City councilor, is Lyle Shelton. These church groups are strongly associated with North American trends such as the New Apostolic Reformation, Dominion theology, Five-fold ministry thinking, Kingdom Now theology and revivalism. They support the achievement of a type of theocratic society where conservative and literal interpretations of the bible are the dominant drivers of government, education, the Arts, the media and entertainment. Churches involved in this group currently include the successor organization to the Logos Foundation, the Toowoomba
Toowoomba
City Church, along with the Range Christian Fellowship, Spring Street Assembly of God, Christian Outreach Centre, Hume Ridge Church of Christ, Revival Ministries of Australia
Australia
Shiloh Centre, the Edge Christian Centre and many others. Canada[edit] The province of Saskatchewan
Saskatchewan
has been referred to as Canada's Bible Belt with a significant Anabaptist
Anabaptist
population and other Protestants.[23] Sweden[edit] The area normally called the Bible Belt
Bible Belt
of Sweden is centered on Jönköping
Jönköping
in southern Sweden and contains numerous free churches. There are also numerous conservative Lutheran
Lutheran
Laestadians in the Torne valley area in the far north of the country. Finland[edit] Conservative Laestadianism, a Finnish Lutheran
Lutheran
revival, is widespread in northern ( Northern Ostrobothnia
Northern Ostrobothnia
and Lapland (Finland)) and central parts (Northern Savonia) of Finland.[24] Germany[edit] Rural portions of Bavaria, approximately stretching from Franconia into Württemberg, constitute Germany's Bible Belt
Bible Belt
with numerous Lutherans
Lutherans
and Reformed
Reformed
Protestants. An area in Erzgebirge
Erzgebirge
in Saxony
Saxony
has been described also as the "Saxon Bible Belt" with a notable evangelical Protestant/Christian fundamentalist/free church community, as well as some conservative Lutheran
Lutheran
parishes that are opposed to homosexual marriage. Nevertheless, the Evangelical- Lutheran
Lutheran
Church of Saxony
Saxony
approved church resolutions regarding the issue regardless of opinions within those parishes.[25][26][27][28][29] Norway[edit] The Bible Belt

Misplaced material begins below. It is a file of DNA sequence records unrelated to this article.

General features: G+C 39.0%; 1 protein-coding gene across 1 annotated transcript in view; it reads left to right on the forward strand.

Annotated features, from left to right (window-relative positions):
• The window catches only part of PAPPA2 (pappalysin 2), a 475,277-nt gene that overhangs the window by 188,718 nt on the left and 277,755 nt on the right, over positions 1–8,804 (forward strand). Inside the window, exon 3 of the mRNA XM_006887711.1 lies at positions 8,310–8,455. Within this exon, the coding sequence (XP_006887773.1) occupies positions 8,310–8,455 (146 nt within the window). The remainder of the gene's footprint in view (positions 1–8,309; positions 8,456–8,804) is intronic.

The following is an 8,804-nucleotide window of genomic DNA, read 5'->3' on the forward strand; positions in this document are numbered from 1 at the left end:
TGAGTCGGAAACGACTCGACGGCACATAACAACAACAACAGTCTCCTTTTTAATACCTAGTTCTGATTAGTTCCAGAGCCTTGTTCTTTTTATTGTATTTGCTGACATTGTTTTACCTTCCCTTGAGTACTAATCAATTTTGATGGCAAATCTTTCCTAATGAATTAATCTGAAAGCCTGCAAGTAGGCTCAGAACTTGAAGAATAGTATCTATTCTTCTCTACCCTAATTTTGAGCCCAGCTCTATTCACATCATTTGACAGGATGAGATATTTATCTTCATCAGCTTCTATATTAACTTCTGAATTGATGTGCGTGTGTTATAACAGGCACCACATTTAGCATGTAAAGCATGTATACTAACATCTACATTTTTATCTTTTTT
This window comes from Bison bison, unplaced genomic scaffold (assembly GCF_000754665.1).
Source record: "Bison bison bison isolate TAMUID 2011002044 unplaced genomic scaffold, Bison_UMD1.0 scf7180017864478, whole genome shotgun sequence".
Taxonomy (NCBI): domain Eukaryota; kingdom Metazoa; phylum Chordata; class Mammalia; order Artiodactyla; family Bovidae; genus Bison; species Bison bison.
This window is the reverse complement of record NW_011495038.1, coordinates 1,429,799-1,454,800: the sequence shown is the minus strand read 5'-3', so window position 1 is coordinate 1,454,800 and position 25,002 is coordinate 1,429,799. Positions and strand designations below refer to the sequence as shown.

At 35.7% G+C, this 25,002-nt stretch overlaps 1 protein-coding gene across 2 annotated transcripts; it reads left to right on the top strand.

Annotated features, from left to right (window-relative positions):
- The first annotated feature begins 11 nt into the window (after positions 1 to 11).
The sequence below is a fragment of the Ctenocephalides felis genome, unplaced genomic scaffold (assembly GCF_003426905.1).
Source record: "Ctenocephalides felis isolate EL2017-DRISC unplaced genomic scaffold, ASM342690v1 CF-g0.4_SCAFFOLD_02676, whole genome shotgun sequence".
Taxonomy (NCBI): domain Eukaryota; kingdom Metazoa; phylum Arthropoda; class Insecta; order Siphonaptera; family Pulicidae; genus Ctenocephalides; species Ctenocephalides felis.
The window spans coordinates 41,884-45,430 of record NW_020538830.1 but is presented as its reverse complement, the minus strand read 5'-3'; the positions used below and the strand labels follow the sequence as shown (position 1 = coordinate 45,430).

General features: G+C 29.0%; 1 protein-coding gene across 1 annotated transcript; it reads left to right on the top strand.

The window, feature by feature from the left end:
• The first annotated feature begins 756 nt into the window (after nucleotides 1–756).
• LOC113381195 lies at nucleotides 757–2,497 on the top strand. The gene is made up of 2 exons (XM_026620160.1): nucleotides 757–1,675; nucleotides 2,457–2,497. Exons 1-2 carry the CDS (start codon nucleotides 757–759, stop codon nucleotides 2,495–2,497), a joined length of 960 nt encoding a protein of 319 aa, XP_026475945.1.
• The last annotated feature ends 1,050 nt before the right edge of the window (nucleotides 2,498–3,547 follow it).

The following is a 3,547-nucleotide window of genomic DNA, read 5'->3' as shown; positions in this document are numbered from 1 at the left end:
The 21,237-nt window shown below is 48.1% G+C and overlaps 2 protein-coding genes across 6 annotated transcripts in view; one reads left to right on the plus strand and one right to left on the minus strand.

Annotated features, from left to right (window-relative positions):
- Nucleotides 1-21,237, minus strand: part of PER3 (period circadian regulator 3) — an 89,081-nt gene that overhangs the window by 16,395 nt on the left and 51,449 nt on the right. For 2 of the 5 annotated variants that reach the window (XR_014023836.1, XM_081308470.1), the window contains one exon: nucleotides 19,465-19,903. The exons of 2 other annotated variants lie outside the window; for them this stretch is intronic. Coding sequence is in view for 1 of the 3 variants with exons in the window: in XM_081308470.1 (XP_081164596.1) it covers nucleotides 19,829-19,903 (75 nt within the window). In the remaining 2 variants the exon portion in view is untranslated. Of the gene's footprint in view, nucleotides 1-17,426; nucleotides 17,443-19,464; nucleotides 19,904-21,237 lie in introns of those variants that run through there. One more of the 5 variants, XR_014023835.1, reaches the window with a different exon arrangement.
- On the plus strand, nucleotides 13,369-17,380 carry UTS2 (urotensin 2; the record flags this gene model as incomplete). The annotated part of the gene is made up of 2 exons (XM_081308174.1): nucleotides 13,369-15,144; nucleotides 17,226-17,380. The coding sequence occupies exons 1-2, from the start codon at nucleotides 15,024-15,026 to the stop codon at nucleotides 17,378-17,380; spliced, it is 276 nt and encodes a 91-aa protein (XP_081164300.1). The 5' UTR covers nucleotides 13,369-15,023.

Bible Belt
of Norway is located mainly in the western part of the country and contains numerous devout Lutherans. Netherlands[edit] The Bible Belt
Bible Belt
of the Netherlands stretches from Zeeland, through the West- Betuwe
Betuwe
and Veluwe, to the northern parts of the province Overijssel. In this region, orthodox Calvinists prevail. New Zealand[edit] In New Zealand, Mount Roskill, Auckland, contains the highest number of churches per capita in the country, and is the home of several Christian political candidates.[30] The electorate was one of the last in the country to go "wet", in 1999, having formerly been a dry area where the selling of alcohol was prohibited.[31] At the 2013 New Zealand
New Zealand
census, the Mangere–Otahuhu local board area of Auckland had the highest concentration of Christians in New Zealand, with 67.7 percent of the local board's 71,000 residents identifying as so.[32] Slovakia[edit] In the eastern and northern parts of Slovakia, Christians comprise a majority, in some towns and villages almost 100%.[33] Soviet Union[edit] Before its independence, Soviet Ukraine was known as the Bible Belt
Bible Belt
of the Soviet Union with a significant proportion of Baptists.[34] Ireland[edit] In Northern Ireland, the area in County Antrim
County Antrim
stretching from roughly Ballymoney
Ballymoney
to Larne
Larne
and centred in the area of Ballymena
Ballymena
is often referred to as a Bible Belt. This is because the area is heavily Protestant with a large evangelical community. From 1970 to 2010, the MP for North Antrim was Ian Paisley, a Free Presbyterian minister well known for his theological fundamentalism. The town of Ballymena, the largest town in the constituency, is often referred to as the "buckle" of the Bible Belt. In the Republic of Ireland, County Wicklow
County Wicklow
and western parts of County Cork
County Cork
have the highest population of Protestants.[35] See also[edit]

United States portal Christianity portal

Born again (Christianity) Christian right Great Awakening List of belt regions of the United States List of U.S. states by religiosity Southern Baptist Convention Quran Belt Jesusland map

References[edit]